Sun, May

  • Smaller Small Medium Big Bigger
  • Default Helvetica Segoe Georgia Times
OSCE Human Dimension Implementation Meeting
(Working Session 5, Rule of Law II, 12 September 2018)
Torture and ill-treatment continue to be widely used in all five Central Asian states. Statistics testify to this: in Kazakhstan the Prosecutor General’s Office reported 98 cases filed under criminal proceedings for the crime of torture from January to August 2018, and the Coalition against Torture registers about 200 cases annually; in Kyrgyzstan the Prosecutor General’s Office received 435 complaints of torture or ill-treatment in 2017; in Tajikistan the NGO Coalition against Torture and Impunity registered 66 new cases of torture and other ill-treatment in 2017 (a significant increase in comparison with previous years). Due to the highly repressive nature of the regimes in Uzbekistan and Turkmenistan and a lack of transparency NGOs are unable to keep meaningful statistics, but activists continue to receive credible reports of torture.
In recent months Central Asian governments have taken some positive steps, but more needs to be done. For instance, the Prosecutor General's Office of Kazakhstan adopted a Plan of Comprehensive Measures to Counter Torture in early 2017 for the period until December 2018; in Kyrgyzstan as part of ongoing legal reforms, procedures were adopted to improve documentation of torture in line with the Istanbul Protocol; in Tajikistan civil society is included in discussions about a National Human Rights Protection Strategy until 2025; in Turkmenistan the National Plan of Action on Human Rights for 2016-2020 foresees inviting the UN Special Rapporteur on the independence of judges and lawyers, thus potentially providing opportunities to conduct independent investigations into the use of torture and ill-treatment; and in Uzbekistan President Mirziyoyev signed legislation prohibiting the use in court of evidence obtained through torture and strengthening punishments for torture in November 2017 and April 2018 respectively.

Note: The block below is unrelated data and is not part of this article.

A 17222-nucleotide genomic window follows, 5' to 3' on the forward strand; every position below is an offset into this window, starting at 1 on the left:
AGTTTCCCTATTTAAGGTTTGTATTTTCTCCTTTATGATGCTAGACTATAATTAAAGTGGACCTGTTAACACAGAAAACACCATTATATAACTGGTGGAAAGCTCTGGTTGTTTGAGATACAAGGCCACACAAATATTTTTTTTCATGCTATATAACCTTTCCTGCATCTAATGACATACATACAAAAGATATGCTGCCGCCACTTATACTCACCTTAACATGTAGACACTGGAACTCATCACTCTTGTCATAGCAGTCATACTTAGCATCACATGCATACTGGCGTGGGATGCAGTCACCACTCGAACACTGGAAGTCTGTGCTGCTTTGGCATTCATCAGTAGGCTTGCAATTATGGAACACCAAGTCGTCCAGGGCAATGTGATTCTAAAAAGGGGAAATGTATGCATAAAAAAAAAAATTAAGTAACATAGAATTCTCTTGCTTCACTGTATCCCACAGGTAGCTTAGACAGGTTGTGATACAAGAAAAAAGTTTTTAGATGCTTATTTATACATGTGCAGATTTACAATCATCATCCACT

However, some of these measures have yet to be implemented in practice and other major challenges remain. The following critical issues need to be addressed urgently to ensure that torture becomes a thing of the past:
In Kazakhstan, like in all Central Asian states, impunity is the norm. According to statistics issued by the Kazakhstani authorities, between January and April 2018, 382 cases involving allegations of torture or other forms of ill-treatment were closed including from previous years, and only 16 reached court. The state fails to ensure the safety of detainees and prisoners who lodge complaints about torture, and victims of torture are warned that they will be held criminally liable for a false denunciation, which discourages many from lodging complaints.
Perpetrators of torture are punished only in exceptional cases.